Not only Boyz N the Hood does a great job in acheiving this but it also manage to tell us meaningful issues such as single-parenthood, fatherhood, sex and education.
A strong duality also did struck me : scopes of imporoving your life and how it can be done.On one hand you've got one child who's got a caring and reponsible father, played amazingly by Lawrence Fishburne and other young mens such as Doughboy who live wihout knowing his father.Clearly Singleton has pointed out brillantly that men that have fathers taking care of them and loving them are more chance to suceed.In the end, Tre choose not to live within the gang-violence framework showing us how crucial a role-model father can be for his child.
Two different paths and two different families, those of Tre and Doughboy, demontrates how single-handly having a father can change their fate : life or death.
The daring finale where Tre choose his fate and doughboy avenge his brother is one of the most touching and emotionnal scenes I have ever encountered.I was emotionnally touched and deeply saddened by this scene (along when Cuba Cooding jr handles the gun to Lawrencne Fishburne).
The fact that Singleton also manage to capture the true essence of South Central LA when football wiz Ricky encounter his death is also one of the most daring scene.The music stops, Ricky runs trying to escape his death, gun's fired, the shooting happens and nobody can stop it : this is the realness of violence.You can't escape it.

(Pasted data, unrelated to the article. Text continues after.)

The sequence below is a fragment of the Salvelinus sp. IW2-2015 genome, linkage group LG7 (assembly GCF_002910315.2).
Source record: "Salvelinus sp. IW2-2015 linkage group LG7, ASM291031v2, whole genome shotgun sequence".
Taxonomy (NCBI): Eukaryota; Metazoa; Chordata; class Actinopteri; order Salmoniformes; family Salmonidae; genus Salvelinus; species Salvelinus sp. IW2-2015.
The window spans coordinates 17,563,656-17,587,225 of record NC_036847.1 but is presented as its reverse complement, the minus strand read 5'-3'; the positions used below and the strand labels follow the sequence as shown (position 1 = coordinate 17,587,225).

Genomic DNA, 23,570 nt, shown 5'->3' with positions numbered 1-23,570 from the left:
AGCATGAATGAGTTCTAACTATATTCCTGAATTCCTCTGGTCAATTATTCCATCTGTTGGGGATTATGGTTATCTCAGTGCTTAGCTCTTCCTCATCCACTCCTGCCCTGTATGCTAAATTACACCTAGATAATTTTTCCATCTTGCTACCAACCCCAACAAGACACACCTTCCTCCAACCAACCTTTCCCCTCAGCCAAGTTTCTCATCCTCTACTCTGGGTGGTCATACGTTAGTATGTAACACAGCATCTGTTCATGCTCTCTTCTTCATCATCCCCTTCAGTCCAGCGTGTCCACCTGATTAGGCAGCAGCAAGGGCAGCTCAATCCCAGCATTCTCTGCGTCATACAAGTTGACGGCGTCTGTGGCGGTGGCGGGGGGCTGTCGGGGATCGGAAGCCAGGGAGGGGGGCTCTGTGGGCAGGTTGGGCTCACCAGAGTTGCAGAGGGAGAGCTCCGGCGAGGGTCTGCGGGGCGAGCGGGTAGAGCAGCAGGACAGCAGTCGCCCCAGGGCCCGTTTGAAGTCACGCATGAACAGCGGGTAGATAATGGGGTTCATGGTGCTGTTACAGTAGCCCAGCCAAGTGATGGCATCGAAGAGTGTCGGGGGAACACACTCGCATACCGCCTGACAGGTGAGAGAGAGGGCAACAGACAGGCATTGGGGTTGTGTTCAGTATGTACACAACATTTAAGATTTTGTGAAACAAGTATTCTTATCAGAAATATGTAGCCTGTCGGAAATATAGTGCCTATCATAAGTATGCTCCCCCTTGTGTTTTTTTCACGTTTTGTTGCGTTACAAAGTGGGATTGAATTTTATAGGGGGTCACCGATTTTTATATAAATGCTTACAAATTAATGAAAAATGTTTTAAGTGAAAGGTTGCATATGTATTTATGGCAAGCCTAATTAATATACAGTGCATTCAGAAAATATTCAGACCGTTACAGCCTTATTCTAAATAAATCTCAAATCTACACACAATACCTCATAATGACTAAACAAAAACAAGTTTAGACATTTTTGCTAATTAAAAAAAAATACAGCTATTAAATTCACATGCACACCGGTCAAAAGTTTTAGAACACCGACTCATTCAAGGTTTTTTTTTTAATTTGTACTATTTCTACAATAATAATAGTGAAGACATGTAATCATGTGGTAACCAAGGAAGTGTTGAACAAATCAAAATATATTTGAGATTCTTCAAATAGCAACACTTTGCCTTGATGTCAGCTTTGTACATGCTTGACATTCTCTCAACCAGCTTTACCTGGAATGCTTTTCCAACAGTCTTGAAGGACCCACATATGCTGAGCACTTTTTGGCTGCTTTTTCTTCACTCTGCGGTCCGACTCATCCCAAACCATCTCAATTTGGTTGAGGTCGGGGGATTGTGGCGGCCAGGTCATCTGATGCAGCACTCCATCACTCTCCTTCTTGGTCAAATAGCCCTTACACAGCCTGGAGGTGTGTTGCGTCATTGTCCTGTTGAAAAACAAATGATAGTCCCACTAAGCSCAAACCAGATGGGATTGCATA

More importantly, you are not witnessing the hood YOU ARE LIVING IT.It is truly breathtaking !!!
Such a clever movie should not be overlooked.
It has genius written all over it...
5 stars and tears to your eyes
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on May 6, 2001
I have read some interesting reviews and I admit I enjoyed the movie. Yet, I can't give it a good review. One interview said to be African-American is a curse. No. To have a very narrow negative perspective on life is the curse. It's self defeating and the worst aspect of this movie. Some choice examples:
Tre's father explaining why there's a gun shop and liqueur store on every corner in black neighborhoods - 'they want us to kill ourselves." Really, I never knew about this grand conspiracy. I thought the shop owners might simply be entrepreneurs. Instead, maybe the government owns the shops in this grand master plan to destroy blacks. Perhaps the shop owners are Klansmen with a few extra bucks to spare. Sound plausible?
In another scene Tre's father explains that the army is no place for a black man. Yet, I knew plenty of ex-armed forces people who found good jobs at the company I worked. Dr. Stanley in his book "The Millionaire Mind" claims that some of the very rich found their military training very useful in helping to build discipline and leadership. Yet, the army is just a trap for black men.